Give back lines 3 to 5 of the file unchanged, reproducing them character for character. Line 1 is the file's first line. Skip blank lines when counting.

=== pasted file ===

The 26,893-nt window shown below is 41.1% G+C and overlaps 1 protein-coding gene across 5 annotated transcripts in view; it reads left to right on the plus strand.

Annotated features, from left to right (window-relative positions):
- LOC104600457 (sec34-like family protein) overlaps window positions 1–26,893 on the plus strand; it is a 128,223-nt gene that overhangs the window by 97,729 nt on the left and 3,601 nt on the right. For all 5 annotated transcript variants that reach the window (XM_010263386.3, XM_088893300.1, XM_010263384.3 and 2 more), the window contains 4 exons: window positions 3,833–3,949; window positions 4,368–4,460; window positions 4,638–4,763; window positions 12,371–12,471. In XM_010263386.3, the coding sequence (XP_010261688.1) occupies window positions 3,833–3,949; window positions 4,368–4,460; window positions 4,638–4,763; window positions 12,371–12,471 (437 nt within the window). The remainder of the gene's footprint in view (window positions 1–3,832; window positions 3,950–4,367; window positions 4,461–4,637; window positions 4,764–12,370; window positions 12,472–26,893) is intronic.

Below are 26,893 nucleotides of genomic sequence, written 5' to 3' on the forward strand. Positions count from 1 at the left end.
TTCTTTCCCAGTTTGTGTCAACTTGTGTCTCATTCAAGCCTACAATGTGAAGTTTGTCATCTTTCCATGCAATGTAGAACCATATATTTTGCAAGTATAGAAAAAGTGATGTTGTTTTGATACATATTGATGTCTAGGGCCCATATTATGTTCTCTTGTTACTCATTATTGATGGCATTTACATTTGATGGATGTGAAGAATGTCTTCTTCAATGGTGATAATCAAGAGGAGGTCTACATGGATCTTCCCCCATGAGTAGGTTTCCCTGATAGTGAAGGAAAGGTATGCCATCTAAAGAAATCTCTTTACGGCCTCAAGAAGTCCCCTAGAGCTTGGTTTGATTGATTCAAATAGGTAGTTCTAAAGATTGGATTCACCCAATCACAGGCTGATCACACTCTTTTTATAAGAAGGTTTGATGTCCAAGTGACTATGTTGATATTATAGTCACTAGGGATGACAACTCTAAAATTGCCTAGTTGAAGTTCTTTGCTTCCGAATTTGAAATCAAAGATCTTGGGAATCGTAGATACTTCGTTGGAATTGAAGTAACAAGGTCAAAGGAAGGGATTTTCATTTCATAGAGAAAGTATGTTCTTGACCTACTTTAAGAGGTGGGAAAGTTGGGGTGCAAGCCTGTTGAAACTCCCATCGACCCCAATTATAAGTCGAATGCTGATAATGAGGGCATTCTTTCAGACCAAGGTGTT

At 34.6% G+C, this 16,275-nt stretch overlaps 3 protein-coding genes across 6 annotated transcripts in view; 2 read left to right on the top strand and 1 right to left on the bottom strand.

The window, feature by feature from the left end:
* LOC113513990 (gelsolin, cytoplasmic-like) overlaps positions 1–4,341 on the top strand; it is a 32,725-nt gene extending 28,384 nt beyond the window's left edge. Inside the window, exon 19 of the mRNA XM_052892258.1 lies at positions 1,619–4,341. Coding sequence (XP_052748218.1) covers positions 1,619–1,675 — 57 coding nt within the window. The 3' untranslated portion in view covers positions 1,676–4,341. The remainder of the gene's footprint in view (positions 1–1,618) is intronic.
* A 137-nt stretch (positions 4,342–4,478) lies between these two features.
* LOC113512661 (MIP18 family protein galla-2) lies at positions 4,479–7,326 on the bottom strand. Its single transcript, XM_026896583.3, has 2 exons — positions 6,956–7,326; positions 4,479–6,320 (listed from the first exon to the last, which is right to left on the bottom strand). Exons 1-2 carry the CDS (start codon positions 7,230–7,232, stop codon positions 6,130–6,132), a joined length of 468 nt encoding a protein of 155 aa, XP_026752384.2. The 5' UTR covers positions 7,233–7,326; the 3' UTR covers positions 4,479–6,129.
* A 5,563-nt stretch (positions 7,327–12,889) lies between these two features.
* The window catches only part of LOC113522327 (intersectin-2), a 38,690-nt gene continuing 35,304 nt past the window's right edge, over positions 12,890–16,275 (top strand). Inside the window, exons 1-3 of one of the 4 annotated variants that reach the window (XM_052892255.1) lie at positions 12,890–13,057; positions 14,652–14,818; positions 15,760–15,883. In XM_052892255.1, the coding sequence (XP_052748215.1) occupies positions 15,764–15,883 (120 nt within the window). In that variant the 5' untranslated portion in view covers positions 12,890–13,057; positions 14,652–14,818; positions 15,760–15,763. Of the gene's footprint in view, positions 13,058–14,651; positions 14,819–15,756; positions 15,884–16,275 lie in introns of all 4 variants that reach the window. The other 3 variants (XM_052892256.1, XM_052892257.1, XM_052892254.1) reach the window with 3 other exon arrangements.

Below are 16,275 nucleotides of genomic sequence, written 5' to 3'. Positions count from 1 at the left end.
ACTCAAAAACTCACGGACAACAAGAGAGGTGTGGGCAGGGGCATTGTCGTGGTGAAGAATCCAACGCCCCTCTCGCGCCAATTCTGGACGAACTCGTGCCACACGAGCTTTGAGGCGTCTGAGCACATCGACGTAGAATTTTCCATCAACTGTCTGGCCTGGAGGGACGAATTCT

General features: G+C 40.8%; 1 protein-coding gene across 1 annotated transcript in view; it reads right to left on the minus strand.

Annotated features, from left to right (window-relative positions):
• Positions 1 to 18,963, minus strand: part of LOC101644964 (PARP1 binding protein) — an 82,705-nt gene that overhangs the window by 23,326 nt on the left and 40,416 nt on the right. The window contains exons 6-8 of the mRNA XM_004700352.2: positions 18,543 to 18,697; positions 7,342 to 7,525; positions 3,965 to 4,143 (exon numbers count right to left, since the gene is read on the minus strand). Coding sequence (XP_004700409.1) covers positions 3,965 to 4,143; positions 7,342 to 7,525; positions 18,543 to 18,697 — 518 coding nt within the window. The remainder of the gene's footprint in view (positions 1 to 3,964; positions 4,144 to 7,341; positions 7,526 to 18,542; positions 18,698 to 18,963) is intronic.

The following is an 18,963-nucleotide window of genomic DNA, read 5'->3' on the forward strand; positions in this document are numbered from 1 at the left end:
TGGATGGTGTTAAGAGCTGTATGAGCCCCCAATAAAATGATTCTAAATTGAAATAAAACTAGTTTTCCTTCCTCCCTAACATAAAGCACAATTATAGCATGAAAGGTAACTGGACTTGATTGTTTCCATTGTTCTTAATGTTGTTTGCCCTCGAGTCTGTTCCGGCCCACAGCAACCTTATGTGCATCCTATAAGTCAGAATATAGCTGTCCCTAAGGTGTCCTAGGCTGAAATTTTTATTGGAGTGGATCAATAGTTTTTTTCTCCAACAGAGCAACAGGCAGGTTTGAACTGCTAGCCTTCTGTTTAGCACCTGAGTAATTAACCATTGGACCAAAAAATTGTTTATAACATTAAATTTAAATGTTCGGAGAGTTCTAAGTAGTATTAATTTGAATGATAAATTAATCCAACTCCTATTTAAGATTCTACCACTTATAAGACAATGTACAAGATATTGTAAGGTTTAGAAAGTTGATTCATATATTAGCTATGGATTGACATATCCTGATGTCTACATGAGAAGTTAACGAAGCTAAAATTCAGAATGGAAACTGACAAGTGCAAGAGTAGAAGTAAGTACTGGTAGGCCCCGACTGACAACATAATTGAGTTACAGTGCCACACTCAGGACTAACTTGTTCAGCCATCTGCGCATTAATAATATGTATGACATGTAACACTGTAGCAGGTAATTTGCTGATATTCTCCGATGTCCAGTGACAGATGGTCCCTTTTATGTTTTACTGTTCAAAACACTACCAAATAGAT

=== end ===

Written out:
- LOC104600457 (sec34-like family protein) overlaps window positions 1–26,893 on the plus strand; it is a 128,223-nt gene that overhangs the window by 97,729 nt on the left and 3,601 nt on the right. For all 5 annotated transcript variants that reach the window (XM_010263386.3, XM_088893300.1, XM_010263384.3 and 2 more), the window contains 4 exons: window positions 3,833–3,949; window positions 4,368–4,460; window positions 4,638–4,763; window positions 12,371–12,471. In XM_010263386.3, the coding sequence (XP_010261688.1) occupies window positions 3,833–3,949; window positions 4,368–4,460; window positions 4,638–4,763; window positions 12,371–12,471 (437 nt within the window). The remainder of the gene's footprint in view (window positions 1–3,832; window positions 3,950–4,367; window positions 4,461–4,637; window positions 4,764–12,370; window positions 12,472–26,893) is intronic.

Below are 26,893 nucleotides of genomic sequence, written 5' to 3' on the forward strand. Positions count from 1 at the left end.
TTCTTTCCCAGTTTGTGTCAACTTGTGTCTCATTCAAGCCTACAATGTGAAGTTTGTCATCTTTCCATGCAATGTAGAACCATATATTTTGCAAGTATAGAAAAAGTGATGTTGTTTTGATACATATTGATGTCTAGGGCCCATATTATGTTCTCTTGTTACTCATTATTGATGGCATTTACATTTGATGGATGTGAAGAATGTCTTCTTCAATGGTGATAATCAAGAGGAGGTCTACATGGATCTTCCCCCATGAGTAGGTTTCCCTGATAGTGAAGGAAAGGTATGCCATCTAAAGAAATCTCTTTACGGCCTCAAGAAGTCCCCTAGAGCTTGGTTTGATTGATTCAAATAGGTAGTTCTAAAGATTGGATTCACCCAATCACAGGCTGATCACACTCTTTTTATAAGAAGGTTTGATGTCCAAGTGACTATGTTGATATTATAGTCACTAGGGATGACAACTCTAAAATTGCCTAGTTGAAGTTCTTTGCTTCCGAATTTGAAATCAAAGATCTTGGGAATCGTAGATACTTCGTTGGAATTGAAGTAACAAGGTCAAAGGAAGGGATTTTCATTTCATAGAGAAAGTATGTTCTTGACCTACTTTAAGAGGTGGGAAAGTTGGGGTGCAAGCCTGTTGAAACTCCCATCGACCCCAATTATAAGTCGAATGCTGATAATGAGGGCATTCTTTCAGACCAAGGTGTT